June 28, 2018

Interesting article in City Journal about the goings-on in today’s European Union:

…The EU, that great construct of progressive centralism, he added, “is devoid of any character. European culture is in hiding, disappearing, without a soul.” Critical here is the precipitous decline of Christianity, the ideal that forged Europe’s premodern identity. Well over 50 percent of Europeans under 30 don’t identify with a religion; in the UK, the Muslim population could exceed Anglican Church membership within a decade.

Christianity’s decline, observed Tocqueville scholar Joshua Mitchell, represents a direct threat to European democracy. The great French writer, he reminded us, was Christian, and his descendants today remain committed to the Catholic faith. Christian values tempered the transition from aristocracy to democracy; Tocqueville saw Christianity as a constraint on the rampant individualism and materialism characteristic of democratic societies, which he had observed in the United States. Tocqueville, Mitchell suggested, “believed people have to have a culture, a place and a religion.”

Perhaps the most heated expression of demo-pessimism comes as a reaction to mass migration, notably from Islamic countries. The decision of German Chancellor Angela Merkel to open her borders to refugees from places like Syria and Afghanistan and the African continent has destabilized European sensibilities in a way not seen since the Second World War. Few speakers defended Merkel’s actions, reflecting almost three-to-one negative reaction to mass migration among Europeans. This opposition has helped nurture populist movements across the continent, including the new government in Italy. Unrestricted migration helped drive Brexit in the UK and sent many traditionally centrist voters elsewhere flocking to anti-immigrant parties, including some on the extreme, quasi-fascist right.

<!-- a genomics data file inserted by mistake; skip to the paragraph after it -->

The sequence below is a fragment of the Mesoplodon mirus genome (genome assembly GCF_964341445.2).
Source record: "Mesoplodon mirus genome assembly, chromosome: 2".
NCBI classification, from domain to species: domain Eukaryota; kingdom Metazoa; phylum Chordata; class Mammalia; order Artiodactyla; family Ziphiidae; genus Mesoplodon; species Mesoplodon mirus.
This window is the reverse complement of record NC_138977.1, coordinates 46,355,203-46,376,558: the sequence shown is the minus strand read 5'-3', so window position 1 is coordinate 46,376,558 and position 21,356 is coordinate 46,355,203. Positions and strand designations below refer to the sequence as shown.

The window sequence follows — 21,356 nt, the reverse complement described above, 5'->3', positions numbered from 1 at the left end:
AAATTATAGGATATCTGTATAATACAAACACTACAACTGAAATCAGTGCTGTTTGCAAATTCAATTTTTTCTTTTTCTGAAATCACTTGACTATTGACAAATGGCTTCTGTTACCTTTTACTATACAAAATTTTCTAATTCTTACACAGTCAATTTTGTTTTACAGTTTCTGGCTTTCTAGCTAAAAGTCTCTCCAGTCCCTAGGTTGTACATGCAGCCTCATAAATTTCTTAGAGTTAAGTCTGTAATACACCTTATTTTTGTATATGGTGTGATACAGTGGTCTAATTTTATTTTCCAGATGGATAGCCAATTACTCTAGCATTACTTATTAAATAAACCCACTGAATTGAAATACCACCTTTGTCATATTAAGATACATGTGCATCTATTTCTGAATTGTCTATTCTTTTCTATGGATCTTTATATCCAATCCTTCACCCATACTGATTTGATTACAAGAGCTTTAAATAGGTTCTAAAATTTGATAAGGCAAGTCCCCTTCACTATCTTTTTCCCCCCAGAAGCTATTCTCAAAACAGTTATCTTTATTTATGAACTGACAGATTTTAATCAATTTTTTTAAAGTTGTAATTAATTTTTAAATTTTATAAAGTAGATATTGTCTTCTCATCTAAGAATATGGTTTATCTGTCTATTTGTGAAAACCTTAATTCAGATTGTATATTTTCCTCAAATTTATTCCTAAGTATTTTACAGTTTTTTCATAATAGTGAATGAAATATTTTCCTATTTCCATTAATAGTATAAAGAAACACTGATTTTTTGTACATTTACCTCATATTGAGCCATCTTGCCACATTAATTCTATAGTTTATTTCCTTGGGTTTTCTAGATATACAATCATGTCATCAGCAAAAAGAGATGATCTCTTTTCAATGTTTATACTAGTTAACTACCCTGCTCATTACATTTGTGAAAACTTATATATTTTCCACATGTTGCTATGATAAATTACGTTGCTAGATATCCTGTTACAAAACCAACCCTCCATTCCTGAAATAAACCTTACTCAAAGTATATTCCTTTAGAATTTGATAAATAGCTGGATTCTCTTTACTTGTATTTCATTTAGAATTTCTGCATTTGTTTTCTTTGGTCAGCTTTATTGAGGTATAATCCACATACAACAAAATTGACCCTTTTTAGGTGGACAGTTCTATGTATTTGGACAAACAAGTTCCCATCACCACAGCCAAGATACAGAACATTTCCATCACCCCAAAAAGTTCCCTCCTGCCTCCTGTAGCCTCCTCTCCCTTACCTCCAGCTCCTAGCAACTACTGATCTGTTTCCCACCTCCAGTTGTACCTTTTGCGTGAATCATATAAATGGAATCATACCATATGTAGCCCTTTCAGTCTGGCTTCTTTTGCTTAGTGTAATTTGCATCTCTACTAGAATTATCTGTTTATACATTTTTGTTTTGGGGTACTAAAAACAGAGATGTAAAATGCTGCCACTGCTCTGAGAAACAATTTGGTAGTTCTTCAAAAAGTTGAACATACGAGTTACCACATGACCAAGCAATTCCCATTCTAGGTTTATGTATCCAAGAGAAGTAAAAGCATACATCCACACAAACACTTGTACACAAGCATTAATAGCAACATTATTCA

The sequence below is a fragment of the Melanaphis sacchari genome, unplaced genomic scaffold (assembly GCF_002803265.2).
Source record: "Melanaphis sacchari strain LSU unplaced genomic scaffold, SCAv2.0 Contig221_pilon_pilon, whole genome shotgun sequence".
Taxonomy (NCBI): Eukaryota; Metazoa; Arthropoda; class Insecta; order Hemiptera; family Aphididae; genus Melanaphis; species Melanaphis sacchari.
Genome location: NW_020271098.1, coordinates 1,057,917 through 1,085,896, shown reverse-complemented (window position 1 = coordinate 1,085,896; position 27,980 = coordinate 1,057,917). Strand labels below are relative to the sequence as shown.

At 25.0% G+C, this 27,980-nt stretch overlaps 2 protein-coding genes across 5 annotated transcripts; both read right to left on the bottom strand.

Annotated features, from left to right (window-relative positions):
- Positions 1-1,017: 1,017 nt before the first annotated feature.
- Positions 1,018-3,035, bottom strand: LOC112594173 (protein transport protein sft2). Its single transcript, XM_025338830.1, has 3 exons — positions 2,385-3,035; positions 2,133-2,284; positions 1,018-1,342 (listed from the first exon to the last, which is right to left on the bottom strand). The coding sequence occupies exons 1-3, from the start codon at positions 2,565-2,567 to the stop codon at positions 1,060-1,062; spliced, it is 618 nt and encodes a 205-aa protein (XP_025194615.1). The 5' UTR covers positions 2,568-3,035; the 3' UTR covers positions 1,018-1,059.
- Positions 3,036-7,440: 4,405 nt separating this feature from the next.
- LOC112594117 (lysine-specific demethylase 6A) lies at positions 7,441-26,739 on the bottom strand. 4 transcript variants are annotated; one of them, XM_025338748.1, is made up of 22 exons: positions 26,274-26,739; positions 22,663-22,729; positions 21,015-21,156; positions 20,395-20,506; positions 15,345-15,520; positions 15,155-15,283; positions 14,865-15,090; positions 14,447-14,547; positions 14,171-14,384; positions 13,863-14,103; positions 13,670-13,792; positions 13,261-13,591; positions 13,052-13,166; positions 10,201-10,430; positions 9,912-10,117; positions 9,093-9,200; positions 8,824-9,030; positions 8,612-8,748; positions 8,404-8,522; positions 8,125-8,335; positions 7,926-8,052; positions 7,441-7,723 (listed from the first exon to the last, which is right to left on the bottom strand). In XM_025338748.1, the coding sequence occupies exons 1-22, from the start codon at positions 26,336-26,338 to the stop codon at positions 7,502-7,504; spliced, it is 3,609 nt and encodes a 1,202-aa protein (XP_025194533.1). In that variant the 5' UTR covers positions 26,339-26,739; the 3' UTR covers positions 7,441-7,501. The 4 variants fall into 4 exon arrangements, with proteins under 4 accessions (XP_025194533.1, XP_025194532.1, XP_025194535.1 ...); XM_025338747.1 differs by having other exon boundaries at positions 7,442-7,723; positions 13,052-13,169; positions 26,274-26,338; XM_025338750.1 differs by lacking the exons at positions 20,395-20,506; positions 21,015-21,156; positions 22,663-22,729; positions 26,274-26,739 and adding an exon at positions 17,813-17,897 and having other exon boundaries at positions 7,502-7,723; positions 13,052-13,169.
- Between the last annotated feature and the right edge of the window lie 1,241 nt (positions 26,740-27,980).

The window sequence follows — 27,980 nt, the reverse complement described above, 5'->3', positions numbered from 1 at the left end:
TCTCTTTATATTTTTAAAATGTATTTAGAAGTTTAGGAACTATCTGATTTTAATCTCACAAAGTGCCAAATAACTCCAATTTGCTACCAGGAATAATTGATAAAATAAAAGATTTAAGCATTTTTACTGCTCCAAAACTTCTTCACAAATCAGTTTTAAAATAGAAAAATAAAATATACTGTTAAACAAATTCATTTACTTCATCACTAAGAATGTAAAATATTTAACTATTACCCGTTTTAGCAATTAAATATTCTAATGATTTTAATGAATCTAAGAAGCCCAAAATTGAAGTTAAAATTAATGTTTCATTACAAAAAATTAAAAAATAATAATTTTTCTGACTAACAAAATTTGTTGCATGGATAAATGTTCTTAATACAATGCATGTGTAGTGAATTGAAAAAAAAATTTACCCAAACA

A couple of thoughts about this:

Of course, Christianity has only itself to blame for the “precipitous decline” mentioned above. Modern-day Protestantism is nothing more than watered-down, modern-day liberalism practiced on Sundays – by and large – by churches who have handed their legacy and used the ordination of radical feminists, gays, and lesbians, as a tool to shove modern-day progressivism down the throats of their ever-declining numbers. And the Roman Catholic Church’s horrendous mishandling of sexual abuse cases by priests has harmed the Church immeasurably. It’s no wonder, then, you see the rise of non-denominational small and “mega” churches who take the Bible seriously, teach the Gospels, and require their members to tithe. You can criticize them all you want – especially when it comes to the televangelists who are all over the cable networks – but nature abhors a vacuum, and these churches are fulfilling a need for people seeking a greater purpose and fulfillment in their lives beyond the reach of modern society and the information and media-saturated world we live in. Good for them, I say.

Finally, Mark Steyn predicted this set of affairs in his fine book, America Alone, in which he wrote the following: